Classics Unveiled Home
Roman Residence
Family Affairs
Roman Attire
Roman Cuisine
Games, Exercise and Baths
Roman Entertainment
Roman Religion
Romans and their Dead
Roman Life Links
Roman Life Game


Roman Houses

Roman houses evolved from the thatched-roof huts of the original Roman civilizations to the sumptuous villas of the late Empire. We can trace the evolution of these houses through allusions in literature, and especially through archeological remains. Roman houses varied depending not only on the era in which they were built, but also on their location. As well as those built in Italy, there were Roman houses built in Greece, Africa, Britain, and many other places.

The main room in the house was the atrium, a windowless room with a space in the ceiling (the compluvium) through which rain fell into the impluvium, a hollow space in the floor. There were alcoves on either side of the atrium, called alae, in which wax busts of ancestors were kept. There were four types of atrium: Tuscan (in which the roof was supported by two pairs of beams that crossed each other at right angles, tetrastylon (in which four pillars supported the roof beams at the corners of the compluvium), displuviatum (in which the roof sloped to the out walls), and testudinatum. Later the atrium was reduced to being a reception room.

The tablinum, the master's office or study, was where the master kept his arca (a heavy chest, sometimes chained to the floor, containing money and valuables). There were other rooms used for business: sometimes house owners converted front rooms into shops.

Sometimes larger houses had an open court in front of the door, called a vesibulum, with an ornamental pavement from the door to the street. In small houses this term applied to the narrow space between the door and the inner edge of the sidewalk.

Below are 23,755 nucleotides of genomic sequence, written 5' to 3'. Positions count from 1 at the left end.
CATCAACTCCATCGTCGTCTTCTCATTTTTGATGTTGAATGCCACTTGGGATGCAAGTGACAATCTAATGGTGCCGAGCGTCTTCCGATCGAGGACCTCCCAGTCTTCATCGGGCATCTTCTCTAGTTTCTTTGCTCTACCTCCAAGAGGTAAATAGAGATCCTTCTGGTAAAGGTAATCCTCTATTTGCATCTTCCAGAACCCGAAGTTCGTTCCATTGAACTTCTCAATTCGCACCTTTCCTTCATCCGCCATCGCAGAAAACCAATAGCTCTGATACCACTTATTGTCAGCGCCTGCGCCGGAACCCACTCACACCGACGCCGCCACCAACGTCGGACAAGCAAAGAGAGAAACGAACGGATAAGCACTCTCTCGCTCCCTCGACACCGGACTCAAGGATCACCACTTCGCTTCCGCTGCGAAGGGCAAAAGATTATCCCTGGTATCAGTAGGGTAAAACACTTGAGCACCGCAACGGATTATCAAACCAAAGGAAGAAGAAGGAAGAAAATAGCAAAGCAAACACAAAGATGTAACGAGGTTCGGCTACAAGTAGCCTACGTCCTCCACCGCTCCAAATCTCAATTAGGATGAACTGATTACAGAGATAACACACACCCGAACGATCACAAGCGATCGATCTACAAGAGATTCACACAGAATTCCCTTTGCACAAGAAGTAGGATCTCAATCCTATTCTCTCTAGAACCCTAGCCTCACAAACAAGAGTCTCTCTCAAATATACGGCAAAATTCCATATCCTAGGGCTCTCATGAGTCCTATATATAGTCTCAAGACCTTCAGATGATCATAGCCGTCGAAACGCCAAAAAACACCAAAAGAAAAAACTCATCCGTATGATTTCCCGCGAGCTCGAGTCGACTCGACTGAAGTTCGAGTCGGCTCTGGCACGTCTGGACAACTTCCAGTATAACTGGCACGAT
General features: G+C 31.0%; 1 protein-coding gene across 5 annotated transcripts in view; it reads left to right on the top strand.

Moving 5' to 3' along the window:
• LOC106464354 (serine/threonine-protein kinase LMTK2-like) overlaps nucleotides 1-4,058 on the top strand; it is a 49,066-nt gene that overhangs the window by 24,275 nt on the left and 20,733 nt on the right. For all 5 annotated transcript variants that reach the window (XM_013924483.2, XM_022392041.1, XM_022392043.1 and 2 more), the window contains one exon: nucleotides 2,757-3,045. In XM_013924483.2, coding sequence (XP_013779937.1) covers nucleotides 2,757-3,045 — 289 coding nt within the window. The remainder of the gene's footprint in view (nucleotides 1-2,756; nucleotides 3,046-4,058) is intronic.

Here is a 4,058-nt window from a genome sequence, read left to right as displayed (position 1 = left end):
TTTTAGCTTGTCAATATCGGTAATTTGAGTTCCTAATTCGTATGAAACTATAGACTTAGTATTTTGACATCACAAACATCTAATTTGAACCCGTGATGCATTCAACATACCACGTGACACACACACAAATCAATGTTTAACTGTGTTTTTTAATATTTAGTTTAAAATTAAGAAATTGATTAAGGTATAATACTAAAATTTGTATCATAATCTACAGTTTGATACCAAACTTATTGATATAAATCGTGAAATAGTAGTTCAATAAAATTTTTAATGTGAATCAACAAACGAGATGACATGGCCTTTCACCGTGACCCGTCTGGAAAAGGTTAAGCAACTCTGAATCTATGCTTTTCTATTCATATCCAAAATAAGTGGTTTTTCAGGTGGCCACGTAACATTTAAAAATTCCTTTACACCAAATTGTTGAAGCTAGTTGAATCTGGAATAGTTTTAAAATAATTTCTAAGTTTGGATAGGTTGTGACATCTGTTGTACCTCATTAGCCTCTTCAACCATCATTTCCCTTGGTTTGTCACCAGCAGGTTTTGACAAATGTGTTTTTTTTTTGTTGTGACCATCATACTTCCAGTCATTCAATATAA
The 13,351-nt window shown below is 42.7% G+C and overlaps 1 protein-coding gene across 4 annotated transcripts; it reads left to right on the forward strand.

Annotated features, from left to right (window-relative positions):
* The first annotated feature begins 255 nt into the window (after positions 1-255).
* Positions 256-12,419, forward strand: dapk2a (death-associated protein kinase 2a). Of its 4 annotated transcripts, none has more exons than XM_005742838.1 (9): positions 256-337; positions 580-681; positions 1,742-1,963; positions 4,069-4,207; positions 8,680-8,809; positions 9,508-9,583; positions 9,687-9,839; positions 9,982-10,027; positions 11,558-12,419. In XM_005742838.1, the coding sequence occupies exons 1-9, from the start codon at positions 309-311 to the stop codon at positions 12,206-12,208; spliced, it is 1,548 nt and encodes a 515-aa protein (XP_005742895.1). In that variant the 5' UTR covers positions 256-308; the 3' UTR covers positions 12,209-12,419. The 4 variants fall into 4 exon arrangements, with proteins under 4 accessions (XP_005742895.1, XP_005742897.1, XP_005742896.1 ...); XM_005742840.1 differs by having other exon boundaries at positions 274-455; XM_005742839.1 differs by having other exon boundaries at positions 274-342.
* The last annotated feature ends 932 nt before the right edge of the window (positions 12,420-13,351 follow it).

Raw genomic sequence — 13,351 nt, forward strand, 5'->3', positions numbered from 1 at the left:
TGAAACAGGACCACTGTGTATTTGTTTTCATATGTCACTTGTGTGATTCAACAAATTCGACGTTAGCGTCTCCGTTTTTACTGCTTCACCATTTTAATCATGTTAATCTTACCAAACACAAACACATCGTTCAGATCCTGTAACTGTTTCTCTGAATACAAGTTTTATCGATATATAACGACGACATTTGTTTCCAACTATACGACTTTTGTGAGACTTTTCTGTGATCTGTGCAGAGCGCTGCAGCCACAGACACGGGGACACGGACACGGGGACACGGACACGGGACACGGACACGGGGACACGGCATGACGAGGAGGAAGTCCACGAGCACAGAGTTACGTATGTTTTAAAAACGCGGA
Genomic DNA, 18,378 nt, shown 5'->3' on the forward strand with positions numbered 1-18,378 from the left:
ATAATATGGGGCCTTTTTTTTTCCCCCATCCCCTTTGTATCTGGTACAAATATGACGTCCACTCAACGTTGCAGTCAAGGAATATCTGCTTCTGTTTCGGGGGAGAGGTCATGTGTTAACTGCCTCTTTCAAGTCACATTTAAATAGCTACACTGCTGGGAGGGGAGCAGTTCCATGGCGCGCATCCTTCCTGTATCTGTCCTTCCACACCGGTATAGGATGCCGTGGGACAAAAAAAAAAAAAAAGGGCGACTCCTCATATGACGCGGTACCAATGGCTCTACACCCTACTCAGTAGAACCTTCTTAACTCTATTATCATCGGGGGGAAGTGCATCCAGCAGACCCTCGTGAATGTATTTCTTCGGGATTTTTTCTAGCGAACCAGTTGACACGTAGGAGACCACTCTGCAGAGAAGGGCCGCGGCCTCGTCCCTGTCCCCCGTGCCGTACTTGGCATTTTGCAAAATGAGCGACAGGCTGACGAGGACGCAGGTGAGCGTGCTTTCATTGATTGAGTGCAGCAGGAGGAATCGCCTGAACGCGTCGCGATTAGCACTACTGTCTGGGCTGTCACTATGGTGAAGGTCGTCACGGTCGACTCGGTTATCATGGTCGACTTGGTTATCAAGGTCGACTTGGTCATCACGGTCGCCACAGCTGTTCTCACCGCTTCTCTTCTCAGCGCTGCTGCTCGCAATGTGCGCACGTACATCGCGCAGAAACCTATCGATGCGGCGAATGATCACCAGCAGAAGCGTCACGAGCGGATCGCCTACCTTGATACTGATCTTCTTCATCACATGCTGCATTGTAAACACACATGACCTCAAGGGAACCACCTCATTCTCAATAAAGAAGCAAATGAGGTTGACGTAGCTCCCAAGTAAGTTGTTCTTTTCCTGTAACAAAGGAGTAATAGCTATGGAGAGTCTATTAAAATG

There were numerous terms for the door in Roman times. Ostium included both the doorway and the door. It was also applied to either of these, but fores and janua are more precise words for the door itself. Doors opened inward; outer doors were provided with bolts and bars. Locks and keys were heavy and clumsy. In some houses a doorman or janitor was kept on duty. Inside houses, curtains were preferred to doors. Sometimes mosaics adorned the threshold, reading salve (good heath), nihil intret mali (may no evil enter), or cave canem (beware of dog). Some windows were provided with shutters, which slid in a framework on the outer wall. If these were in two parts, so that they moved in opposite directions, they were said to be junctae (joined).

The peristylum was an open court at the rear of the tablinum, planted with flowers, trees, and shrubs. In upper class houses, the peristyle was the center of household life. The culina or kitchen was the most important of the rooms about the peristyle. The dining room (triclinium) was not always close to the kitchen because slaves made carrying food fast and easy. Roman houses generally had many cubicula - small, scantily furnished sleeping rooms. There were also cubicula diurna, used for rest in the daytime (nighttime bedrooms were called cubicula nocturna or dormitoria). In the houses of many educated Romans there was a library (bibliotheca), where papyrus rolls were kept in cases or cabinets around the walls. There were other rooms, in addition to these: the sacrarium (a room with a shrine), oeci (rooms for the entertainment of large groups, exedrae (rooms furnished with permanent seats, used for entertainments), solarium (a sun deck), and perhaps pantries, storerooms, and cellars.